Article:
While Ana wasn’t the most game-changing character in Overwatch when she was added into the game, her toolkit offered a potential that – after she was buffed up a little – has since made her a consistent appearance in most any competitive lineup.
And since she’s such a predominant hero to see, there’s likely a number of Overwatch players out there wanting to improve their skills with the sniping healer. It’s true that she’s one of the tougher characters to get to grips with, so having a few pointers will likely help you out.
So we’ve trawled through all the very best pro players that regularly use Ana – Ryujehong, Chipshajen, Ster, everyone – to find our evidence of how you can play Ana like a pro.
The Basics of Ana
Ana’s benefits are many and she can be decisive in turning a teamfight around. Her ability to heal and hurt in equal measure, to stun key threats and to massively buff an ally to superhuman strength. That last one, her ultimate, is one of the better ultimates in the game and, when used properly, capable of turning the tide of most any situation.
But don’t think you’ll be able to step into her shoes and start blasting away. She’s one of the tougher heroes to master, not only for her long-range shots (requiring impeccable positioning) but for being able to pick the most important targets, hit that Sleep Dart flawlessly and be aware of everything beyond the scope of her rifle.
And note that while she can be quite an effective healer, she is more commonly played as an off-healer, allowing the likes of Mercy, Lucio or Zenyatta to fill the role of primary healer. If you’re able to communicate with your team, let them know you’ll be providing support for the tanks (easier to hit) while the healer can focus their efforts on weaker damage dealers.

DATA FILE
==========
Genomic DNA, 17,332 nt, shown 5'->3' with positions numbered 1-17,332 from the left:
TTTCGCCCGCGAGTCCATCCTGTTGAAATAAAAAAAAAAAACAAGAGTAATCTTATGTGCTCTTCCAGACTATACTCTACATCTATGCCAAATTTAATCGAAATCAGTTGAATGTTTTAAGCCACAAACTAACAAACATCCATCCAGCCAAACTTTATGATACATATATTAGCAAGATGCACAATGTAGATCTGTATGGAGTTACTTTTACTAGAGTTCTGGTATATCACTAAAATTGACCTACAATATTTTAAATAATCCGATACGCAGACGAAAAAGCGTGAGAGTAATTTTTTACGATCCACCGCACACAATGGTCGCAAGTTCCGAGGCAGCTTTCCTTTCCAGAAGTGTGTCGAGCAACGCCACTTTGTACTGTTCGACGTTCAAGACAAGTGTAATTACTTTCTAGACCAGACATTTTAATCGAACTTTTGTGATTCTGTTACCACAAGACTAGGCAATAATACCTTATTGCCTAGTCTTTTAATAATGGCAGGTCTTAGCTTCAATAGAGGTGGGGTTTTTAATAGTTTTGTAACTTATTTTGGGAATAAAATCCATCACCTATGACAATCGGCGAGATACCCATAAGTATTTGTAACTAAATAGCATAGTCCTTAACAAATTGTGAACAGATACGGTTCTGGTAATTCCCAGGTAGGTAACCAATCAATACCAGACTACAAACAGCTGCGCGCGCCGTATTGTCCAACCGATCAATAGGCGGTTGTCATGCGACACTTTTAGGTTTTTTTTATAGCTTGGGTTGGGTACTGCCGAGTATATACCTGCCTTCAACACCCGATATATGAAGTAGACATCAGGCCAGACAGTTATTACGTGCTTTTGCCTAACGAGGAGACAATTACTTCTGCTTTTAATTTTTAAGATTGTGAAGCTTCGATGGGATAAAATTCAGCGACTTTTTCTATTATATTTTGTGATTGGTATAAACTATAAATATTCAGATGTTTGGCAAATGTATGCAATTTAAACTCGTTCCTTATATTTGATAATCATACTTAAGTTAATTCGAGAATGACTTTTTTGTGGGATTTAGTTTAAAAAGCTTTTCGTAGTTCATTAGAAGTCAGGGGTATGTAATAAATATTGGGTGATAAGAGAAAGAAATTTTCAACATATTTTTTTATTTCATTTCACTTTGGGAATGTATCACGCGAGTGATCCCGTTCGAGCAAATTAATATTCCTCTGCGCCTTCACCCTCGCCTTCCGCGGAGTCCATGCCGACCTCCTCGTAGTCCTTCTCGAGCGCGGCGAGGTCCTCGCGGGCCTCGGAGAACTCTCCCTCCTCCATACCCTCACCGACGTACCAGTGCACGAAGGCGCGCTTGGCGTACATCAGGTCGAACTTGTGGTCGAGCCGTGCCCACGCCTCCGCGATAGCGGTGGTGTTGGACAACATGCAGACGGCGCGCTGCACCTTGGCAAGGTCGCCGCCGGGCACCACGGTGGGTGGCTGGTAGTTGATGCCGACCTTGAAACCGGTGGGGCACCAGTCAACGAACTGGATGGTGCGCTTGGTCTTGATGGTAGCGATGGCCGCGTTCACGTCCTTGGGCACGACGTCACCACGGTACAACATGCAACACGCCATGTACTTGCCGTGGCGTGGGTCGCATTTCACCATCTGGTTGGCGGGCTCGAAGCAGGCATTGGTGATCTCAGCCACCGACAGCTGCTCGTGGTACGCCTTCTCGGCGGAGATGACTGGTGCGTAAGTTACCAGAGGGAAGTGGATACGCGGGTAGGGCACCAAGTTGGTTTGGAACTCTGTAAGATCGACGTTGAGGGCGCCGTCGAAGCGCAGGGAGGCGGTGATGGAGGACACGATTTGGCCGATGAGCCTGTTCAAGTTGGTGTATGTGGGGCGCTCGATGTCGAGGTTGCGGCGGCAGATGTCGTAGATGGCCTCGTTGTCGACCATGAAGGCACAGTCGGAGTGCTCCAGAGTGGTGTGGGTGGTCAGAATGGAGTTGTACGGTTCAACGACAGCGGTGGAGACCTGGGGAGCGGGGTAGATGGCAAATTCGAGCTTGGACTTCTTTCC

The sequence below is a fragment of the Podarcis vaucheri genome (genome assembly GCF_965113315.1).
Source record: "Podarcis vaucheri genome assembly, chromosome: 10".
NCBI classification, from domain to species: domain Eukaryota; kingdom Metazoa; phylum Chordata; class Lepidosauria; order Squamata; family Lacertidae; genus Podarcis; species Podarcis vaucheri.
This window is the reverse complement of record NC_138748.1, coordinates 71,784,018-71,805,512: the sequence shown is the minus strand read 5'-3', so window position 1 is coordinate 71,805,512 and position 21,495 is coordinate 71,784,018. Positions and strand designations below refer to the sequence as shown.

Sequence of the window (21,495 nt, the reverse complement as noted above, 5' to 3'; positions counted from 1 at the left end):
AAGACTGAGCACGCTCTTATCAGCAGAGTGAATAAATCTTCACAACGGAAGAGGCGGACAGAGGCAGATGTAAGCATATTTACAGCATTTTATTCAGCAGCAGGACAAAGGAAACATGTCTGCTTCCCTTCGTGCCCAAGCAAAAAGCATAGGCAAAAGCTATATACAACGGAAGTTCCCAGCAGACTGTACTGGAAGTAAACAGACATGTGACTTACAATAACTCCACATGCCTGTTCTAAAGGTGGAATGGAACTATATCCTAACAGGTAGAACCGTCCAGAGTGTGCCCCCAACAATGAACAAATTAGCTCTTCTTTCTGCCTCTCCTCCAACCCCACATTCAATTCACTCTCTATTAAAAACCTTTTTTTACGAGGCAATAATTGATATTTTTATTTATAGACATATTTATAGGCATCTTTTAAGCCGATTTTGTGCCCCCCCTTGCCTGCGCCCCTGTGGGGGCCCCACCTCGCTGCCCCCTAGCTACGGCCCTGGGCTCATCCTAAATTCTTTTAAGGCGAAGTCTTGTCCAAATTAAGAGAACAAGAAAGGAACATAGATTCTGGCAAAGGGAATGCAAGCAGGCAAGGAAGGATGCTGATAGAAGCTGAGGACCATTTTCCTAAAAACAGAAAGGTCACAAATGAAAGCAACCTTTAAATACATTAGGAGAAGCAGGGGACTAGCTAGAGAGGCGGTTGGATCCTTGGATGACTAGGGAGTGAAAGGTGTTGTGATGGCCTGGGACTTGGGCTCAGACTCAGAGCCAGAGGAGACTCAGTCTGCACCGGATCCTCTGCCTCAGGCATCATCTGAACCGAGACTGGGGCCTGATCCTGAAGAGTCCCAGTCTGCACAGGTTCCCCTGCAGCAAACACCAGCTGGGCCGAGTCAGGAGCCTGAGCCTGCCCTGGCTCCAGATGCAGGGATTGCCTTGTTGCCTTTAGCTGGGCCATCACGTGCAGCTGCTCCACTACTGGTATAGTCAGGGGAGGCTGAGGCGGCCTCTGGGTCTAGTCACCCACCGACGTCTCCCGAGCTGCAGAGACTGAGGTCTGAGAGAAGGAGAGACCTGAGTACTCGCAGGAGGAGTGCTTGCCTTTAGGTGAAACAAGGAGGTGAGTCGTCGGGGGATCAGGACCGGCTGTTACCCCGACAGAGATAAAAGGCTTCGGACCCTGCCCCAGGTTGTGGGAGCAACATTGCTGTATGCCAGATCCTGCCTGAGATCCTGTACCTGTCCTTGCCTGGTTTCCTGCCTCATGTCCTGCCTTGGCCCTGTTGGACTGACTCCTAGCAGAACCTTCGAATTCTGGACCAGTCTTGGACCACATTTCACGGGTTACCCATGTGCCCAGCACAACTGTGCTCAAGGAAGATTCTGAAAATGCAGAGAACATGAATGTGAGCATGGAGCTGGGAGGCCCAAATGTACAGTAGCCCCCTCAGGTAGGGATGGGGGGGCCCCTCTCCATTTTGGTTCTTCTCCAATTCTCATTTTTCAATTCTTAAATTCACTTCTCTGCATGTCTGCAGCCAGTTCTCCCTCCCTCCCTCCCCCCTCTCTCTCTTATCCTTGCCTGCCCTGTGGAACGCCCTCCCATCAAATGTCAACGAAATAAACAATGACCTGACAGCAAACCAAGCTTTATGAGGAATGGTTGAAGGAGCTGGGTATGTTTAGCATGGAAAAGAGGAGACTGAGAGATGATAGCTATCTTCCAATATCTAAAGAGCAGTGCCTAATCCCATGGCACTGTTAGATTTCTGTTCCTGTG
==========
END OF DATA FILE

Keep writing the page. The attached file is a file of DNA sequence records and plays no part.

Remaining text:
The most important thing to remember when it comes to Ana is that you are first and foremost a support character. While she is kind of unique in that she can deal a healthy dose of damage, your priority should be to hold back behind the team and blast the targets that need it.
Take a look at the clip of Chipshajen on King’s Row below, he doesn’t even pop his head out around the gap in the wall and – as such – makes him a tough target for the enemy. His survival means his team’s survival.
Too often players will look to deal damage and while that’s an option it shouldn’t ever take precedent over healing. And notice the targets he picks and the way he picks them. Ana’s healing is gradual, an applied regen and therefore it helps to keep targets permanently healing ready for the moment they take damage.
He focuses tanks since they’re bigger targets and should be the ones at the frontlines, but note that he switches to anyone who is critical first and – if a weaker character – attempts to use the Bionic Grenade to bolster that healing buff more quickly since they’re more fragile.
Now it’ll take a lot of practice to achieve the same results as Chipshajen here, but do so and you’ll be able to keep your team alive just as well – and even without looking down the scope of your rifle.
Practice your Sleep Dart
The thing with Ana is that you need to be super accurate if you want to achieve proper results. This is true for her rifle – which without decent accuracy will mean your healing abilities suffer – but it’s doubly true for her Sleep Dart.
The problem is that the Sleep Dart requires a much more precise accuracy to properly hit enemies, and at the speeds that typical Overwatch matches play at it can be tricky to reach those required accuracy levels. But even pros will miss as many as they hit, so as long as you get a feel for the exact moment to trigger the ability then you’ll be part of the way of knocking enemies on their feet.
In terms of targets, it’s a useful ability either for knocking an attacker to the ground to give Ana time to escape or call for backup (or even kill them yourself if you’re good enough). But it’s most useful for stopping powerful threats in their tracks.